When you apply for life or health insurance, the insurance company will typically check the MIB’s database as part of the underwriting process. The company will look for any information that may be relevant to your application, such as a history of medical conditions or treatments.
If the MIB has a record of a medical condition or treatment that you have not disclosed on your application, the insurance company may request additional information or clarification.
Is there any way someone can improve their life insurance health class?
There are a few ways that someone may be able to improve their life insurance health class, although the specific steps will depend on the factors that are affecting their health rating. Some potential options could include:
- Improving overall health: Making healthy lifestyle changes, such as exercising regularly, eating a healthy diet, and quitting smoking, can help improve an individual’s health and potentially their life insurance health class.
- Receiving treatment: If an individual has a medical condition that is affecting their health class, receiving treatment from a healthcare provider may help improve their health and potentially their health class.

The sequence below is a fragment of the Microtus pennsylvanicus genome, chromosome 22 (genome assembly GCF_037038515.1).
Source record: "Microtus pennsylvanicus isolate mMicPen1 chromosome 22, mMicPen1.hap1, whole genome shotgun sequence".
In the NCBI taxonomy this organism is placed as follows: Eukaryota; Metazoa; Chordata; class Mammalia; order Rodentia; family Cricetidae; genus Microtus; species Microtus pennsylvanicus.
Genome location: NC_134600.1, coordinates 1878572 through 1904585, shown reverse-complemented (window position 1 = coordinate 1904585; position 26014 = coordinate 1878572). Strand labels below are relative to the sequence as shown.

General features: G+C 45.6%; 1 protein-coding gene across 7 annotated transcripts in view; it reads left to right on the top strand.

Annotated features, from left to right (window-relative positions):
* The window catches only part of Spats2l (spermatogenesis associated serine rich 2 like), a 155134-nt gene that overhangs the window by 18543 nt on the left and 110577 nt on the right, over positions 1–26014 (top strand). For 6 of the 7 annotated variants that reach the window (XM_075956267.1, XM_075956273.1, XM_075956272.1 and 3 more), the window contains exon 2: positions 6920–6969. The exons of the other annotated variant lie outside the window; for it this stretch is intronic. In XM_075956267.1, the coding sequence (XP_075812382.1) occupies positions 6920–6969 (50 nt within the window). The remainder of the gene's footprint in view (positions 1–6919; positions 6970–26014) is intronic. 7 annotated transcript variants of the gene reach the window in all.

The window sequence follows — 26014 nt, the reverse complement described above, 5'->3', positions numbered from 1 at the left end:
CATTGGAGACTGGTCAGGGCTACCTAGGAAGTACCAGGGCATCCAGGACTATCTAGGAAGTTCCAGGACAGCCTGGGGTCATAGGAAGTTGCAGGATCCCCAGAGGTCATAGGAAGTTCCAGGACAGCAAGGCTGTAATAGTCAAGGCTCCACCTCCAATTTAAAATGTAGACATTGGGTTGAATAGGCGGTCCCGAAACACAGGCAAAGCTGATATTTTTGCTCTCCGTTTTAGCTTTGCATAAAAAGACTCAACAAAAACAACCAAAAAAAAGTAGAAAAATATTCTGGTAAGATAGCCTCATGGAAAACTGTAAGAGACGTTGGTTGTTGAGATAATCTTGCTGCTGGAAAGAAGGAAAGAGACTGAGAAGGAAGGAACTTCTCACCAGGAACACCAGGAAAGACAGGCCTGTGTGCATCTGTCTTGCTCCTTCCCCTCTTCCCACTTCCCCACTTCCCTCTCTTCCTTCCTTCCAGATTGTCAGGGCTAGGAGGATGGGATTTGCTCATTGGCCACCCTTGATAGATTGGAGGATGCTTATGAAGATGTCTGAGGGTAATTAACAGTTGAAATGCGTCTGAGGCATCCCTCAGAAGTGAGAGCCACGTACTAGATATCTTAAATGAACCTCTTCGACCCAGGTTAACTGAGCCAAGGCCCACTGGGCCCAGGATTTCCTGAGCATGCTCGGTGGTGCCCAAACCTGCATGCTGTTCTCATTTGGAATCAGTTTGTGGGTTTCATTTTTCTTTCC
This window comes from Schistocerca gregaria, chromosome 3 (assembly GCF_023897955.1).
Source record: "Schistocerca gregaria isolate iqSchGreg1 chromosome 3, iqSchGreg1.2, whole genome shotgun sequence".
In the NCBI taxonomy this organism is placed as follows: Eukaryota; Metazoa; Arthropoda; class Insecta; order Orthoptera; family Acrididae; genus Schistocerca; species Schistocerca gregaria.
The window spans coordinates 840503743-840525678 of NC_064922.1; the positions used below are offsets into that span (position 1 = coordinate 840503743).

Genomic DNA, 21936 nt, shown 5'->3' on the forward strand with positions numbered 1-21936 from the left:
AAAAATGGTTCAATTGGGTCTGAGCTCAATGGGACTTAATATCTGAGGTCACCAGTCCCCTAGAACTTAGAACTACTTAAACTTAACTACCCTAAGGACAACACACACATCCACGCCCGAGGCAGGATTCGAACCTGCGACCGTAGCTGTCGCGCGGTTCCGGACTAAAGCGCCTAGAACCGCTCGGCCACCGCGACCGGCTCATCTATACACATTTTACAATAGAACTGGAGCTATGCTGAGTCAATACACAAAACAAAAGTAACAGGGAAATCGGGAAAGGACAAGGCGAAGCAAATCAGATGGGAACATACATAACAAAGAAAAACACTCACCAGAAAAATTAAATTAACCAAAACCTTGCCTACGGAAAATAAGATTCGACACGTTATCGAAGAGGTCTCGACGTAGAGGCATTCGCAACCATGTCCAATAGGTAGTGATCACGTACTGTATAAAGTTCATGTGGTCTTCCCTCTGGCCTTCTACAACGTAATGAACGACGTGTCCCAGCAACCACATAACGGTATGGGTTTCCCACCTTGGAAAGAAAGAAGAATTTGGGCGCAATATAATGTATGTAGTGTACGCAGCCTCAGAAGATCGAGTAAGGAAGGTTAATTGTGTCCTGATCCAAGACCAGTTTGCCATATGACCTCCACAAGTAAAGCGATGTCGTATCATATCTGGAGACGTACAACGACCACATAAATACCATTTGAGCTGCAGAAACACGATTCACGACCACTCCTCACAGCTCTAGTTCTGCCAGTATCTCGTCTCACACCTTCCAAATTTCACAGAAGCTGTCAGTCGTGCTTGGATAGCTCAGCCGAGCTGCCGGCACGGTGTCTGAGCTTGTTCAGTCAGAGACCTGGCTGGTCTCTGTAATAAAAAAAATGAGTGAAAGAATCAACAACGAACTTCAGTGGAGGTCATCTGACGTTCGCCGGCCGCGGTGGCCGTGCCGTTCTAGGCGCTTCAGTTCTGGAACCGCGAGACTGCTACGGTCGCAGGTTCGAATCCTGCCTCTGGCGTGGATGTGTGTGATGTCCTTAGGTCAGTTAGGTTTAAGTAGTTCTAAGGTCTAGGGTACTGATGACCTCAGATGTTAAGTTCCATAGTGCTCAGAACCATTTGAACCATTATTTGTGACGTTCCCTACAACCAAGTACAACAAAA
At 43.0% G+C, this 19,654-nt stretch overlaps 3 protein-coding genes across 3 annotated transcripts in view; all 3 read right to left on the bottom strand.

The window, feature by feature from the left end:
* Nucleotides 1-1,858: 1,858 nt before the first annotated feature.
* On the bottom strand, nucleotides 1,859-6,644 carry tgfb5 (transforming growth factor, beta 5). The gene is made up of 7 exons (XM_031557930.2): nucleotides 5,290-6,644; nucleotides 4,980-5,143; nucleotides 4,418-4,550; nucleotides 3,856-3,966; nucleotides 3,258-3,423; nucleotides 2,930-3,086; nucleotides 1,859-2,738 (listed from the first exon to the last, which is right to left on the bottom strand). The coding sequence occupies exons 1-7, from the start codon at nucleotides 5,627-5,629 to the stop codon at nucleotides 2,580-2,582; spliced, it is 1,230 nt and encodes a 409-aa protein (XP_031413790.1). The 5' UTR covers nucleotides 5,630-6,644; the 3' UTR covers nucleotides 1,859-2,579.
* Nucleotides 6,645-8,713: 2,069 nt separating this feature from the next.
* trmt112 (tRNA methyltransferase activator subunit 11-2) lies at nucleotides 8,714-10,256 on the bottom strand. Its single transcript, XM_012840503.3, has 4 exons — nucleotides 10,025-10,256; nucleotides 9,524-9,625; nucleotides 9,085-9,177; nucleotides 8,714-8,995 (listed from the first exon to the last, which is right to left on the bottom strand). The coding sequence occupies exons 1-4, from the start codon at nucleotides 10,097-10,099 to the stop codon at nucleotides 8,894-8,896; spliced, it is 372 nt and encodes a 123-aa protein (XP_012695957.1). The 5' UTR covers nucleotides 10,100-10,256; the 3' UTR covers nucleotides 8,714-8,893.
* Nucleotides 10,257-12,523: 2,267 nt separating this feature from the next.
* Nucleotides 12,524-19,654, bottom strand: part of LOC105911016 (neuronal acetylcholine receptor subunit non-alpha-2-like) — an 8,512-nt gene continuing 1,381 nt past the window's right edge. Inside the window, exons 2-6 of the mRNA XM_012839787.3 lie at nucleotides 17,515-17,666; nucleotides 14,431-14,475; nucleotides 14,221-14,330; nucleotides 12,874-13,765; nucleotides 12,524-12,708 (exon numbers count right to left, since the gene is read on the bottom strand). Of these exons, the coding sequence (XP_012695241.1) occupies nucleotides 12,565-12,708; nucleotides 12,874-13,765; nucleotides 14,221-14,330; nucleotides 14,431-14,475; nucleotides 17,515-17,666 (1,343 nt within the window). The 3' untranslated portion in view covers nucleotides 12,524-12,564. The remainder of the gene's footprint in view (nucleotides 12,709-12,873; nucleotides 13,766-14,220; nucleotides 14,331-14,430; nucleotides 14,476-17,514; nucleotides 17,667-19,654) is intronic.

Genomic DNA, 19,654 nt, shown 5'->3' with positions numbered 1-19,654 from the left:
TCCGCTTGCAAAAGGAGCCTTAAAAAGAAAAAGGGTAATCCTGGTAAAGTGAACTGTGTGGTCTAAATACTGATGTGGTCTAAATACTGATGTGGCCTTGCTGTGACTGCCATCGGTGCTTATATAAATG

- Updating their medical records: If an individual has received treatment for a medical condition and their health has improved, they may be able to provide updated medical records to the life insurance company to show their improved health.
- Delaying or postponing your application until such a time when your health rating might improve. For example, if you currently have 3 speeding tickets on your driving record, with one only weeks away from being expunged, you might want to consider waiting until that violation is no longer on your record before applying for coverage. Particularly if you already have a life insurance policy in place. For those without coverage, if might be better to simply apply for coverage, so that you can become insured, and then simply reapply when you can qualify for a better rate later on.
What are some steps one can take to ensure they apply with the right life insurance company for them?
If you are young and healthy, chances are you will qualify for the best life insurance health class available. But for the rest of us, what are some things we can do to get the best life insurance rates available?